Exercise increases the production of endorphins, it also DECREASES stress hormones.  So TWO things working at once.  The decrease in stress hormones AND the increase in endorphins.  Endorphins are the chemicals that make you feel good.  So exercise makes you feel good.  Endorphins also act as natural pain killers working to mask pain.  Sometimes pain is a symptom of depression so in addition to just feeling good you are not in pain — two ways you are feeling good.

According to WebMD, one study — way back in 2005 — revealed that “30 minutes of moderately intense exercise five days a week reduced symptoms of depression by nearly half after 12 weeks”.  This study was done at the University of Texas Southwestern Medical Center.

Science Daily has a little article about how it is now believed that not only is exercise an effective way to treat depression it is also being considered as a way to prevent depression.  Seems to me like that would be a given considering all the benefits one can receive from exercise.  I mean, in addition to all the chemical reactions in the body you just have better stamina and/or mobility and/or strength and/or stability.

There is debate about what type of exercise, but what I am seeing is that it needs to affect the body . . . either get your heart pumping or your muscles changing.  Both is fine too.  It does not have to be extremely strenuous, but there should be a level of intensity that is not attained during your regular activities.

I would go out on a limb and say that most of us know exercise makes us feel better.  I don’t think we need to read the studies that the researchers are writing.  We have done it ourselves and KNOW without a doubt that working out makes us happy.  I think that it helps even more if the workout is something you enjoy.  But even if you are “doing time” on a treadmill it is better than sitting around.

So, again, I am so happily amazed by my students.

Often times the first thing that gets cut from a schedule when it starts to get busy is exercise.  Don’t let that fall off your calendar.

What about you?  Are you getting some exercise in?  What type of exercise makes you happy?

Dance Exercise, Nia, Nia at the City of San Jose, Nia classes in the South Bay, Nia Teacher, Nia Class, San Jose Nia, Nia San Jose, Nia workout, Nia, Zumba, PiYo, Gentle Yoga

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The Right Shoe

Posted by terrepruitt on September 26, 2013

Today after Nia Class a Nia White Belt and I were talking.  We were talking Nia over coffee and a friend from her past happened by.  So she joined us.  She was coming from Jazzercise and so, of course the conversation turned to us sharing some information about Nia with her.  She sounded as if she was willing to try it but also as if she was never going to move away from Jazzercise.  I love that she is moving.  I think it is important that people exercise and one of the ,best ways to ensure that is to find something you like or better yet — love.  I appreciate that there is so much out there for people to participate in.  Of course, I would love for you to come to my Nia class.  I would love for you to love Nia.  I think it is great because it addresses the BMES, but not everyone likes that in their exercise.  In the course of our conversation she said she tried Zumba, but it didn’t work for her that well.  She had already mentioned that she takes it easy on her knee so I felt justified in recommending the correct type of shoe.  I often hear people don’t like Zumba because it hurts their knees and it often has to do with the shoes they are wearing.  In Nia we dance bare foot.  We do not twist on our foot or scoot, we pick our feet up off the ground.  When doing a dance exercise or a fitness class, like Zumba the need for shoes is apparent.  In Zumba there is a lot of twisting, shuffling, and sliding.  You need the right shoe for that.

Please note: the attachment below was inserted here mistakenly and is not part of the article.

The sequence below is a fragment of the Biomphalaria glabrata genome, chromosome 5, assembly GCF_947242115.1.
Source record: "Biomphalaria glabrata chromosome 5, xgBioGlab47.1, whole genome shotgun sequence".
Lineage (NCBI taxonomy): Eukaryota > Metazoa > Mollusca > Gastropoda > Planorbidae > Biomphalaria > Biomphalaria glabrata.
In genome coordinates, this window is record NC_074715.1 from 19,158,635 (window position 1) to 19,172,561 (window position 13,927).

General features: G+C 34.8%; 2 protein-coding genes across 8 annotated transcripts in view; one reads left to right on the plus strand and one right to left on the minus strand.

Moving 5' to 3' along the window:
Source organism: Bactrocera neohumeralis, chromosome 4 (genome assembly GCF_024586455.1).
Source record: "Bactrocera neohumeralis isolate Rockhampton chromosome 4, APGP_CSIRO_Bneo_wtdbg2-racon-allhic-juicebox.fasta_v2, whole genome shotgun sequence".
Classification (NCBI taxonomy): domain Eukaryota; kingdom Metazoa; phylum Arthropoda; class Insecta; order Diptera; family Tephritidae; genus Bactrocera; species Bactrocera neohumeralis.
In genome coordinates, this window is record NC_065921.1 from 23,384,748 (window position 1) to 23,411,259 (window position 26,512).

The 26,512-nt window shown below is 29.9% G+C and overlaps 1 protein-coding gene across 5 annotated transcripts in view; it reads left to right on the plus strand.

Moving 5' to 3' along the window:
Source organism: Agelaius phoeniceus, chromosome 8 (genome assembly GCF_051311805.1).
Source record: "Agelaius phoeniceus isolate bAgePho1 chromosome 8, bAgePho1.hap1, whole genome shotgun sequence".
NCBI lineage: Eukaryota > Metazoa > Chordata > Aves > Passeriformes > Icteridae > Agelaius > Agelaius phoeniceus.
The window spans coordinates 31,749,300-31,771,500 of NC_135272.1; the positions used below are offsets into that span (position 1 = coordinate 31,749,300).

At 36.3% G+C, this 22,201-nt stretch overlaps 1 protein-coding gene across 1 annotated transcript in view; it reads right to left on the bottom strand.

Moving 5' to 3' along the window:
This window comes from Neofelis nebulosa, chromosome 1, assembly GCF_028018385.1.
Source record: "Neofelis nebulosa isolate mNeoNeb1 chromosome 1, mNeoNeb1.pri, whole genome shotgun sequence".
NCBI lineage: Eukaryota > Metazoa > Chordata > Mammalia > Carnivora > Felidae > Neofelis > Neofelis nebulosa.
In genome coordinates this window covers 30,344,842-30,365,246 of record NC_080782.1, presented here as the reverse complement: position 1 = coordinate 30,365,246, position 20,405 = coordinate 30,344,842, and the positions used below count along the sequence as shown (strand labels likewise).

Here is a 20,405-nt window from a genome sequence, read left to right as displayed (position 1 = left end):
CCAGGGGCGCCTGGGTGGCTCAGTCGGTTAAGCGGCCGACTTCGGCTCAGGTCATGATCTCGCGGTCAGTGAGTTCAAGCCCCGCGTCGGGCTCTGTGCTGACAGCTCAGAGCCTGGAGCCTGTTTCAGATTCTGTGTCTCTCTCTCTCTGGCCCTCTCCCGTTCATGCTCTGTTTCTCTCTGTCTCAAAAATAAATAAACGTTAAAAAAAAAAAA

Dance Exercise, Nia, Nia at the City of San Jose, Nia classes in the South Bay, Nia Teacher, Nia Class, San Jose Nia, Nia San Jose, Nia workout, Nia, Zumba, PiYo, Gentle YogaExercise sneakers, tennis shoes, cross trainers, and running shoes are not the correct shoe for doing Zumba or any type of dance that requires shoes for that matter.  An exercise sneaker or tennis shoe has what you want in regards to cushion, construction and support.  A cross trainer has even more support in the shoe because with cross training you are moving forward, backward, side to side, and even up and down. So the shoe itself is made to support your foot and keep it secured in the shoe.  And running shoes are great for the cushion.  They cushion your step and help absorb the shock of your foot landing on the earth.  So these types of shoes are great, the “upper”, because they are built for impact and moving in different directions, but it is the sole you do not want to dance on.  These shoes are made for traction.  They are made to stop you from twisting and sliding.  When you are playing tennis, doing cross training, or running you don’t want to be slipping, sliding, and twisting around.  So the soles are made to keep that from happen.  I mean, have you seen some of those soles?  They look like tire treads.  Great for outdoors.